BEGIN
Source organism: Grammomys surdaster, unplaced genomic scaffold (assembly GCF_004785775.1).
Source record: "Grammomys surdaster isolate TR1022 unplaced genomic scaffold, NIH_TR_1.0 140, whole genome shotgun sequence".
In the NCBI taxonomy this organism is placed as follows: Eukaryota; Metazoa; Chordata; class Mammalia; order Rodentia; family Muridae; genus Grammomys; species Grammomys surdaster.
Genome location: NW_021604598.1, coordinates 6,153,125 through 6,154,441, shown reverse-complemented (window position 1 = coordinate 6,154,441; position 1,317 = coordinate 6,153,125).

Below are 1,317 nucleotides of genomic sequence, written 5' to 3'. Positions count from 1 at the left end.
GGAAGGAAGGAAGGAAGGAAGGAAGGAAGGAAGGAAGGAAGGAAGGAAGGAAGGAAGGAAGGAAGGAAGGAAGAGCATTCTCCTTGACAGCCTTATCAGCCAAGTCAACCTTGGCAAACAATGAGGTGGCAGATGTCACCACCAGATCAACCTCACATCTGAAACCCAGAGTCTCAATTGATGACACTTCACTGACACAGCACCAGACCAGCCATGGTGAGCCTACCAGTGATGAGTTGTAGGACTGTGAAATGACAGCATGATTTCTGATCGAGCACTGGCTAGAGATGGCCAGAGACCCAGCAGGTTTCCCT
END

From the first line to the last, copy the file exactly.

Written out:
Source organism: Grammomys surdaster, unplaced genomic scaffold (assembly GCF_004785775.1).
Source record: "Grammomys surdaster isolate TR1022 unplaced genomic scaffold, NIH_TR_1.0 140, whole genome shotgun sequence".
In the NCBI taxonomy this organism is placed as follows: Eukaryota; Metazoa; Chordata; class Mammalia; order Rodentia; family Muridae; genus Grammomys; species Grammomys surdaster.
Genome location: NW_021604598.1, coordinates 6,153,125 through 6,154,441, shown reverse-complemented (window position 1 = coordinate 6,154,441; position 1,317 = coordinate 6,153,125).

Below are 1,317 nucleotides of genomic sequence, written 5' to 3'. Positions count from 1 at the left end.
GGAAGGAAGGAAGGAAGGAAGGAAGGAAGGAAGGAAGGAAGGAAGGAAGGAAGGAAGGAAGGAAGGAAGGAAGAGCATTCTCCTTGACAGCCTTATCAGCCAAGTCAACCTTGGCAAACAATGAGGTGGCAGATGTCACCACCAGATCAACCTCACATCTGAAACCCAGAGTCTCAATTGATGACACTTCACTGACACAGCACCAGACCAGCCATGGTGAGCCTACCAGTGATGAGTTGTAGGACTGTGAAATGACAGCATGATTTCTGATCGAGCACTGGCTAGAGATGGCCAGAGACCCAGCAGGTTTCCCT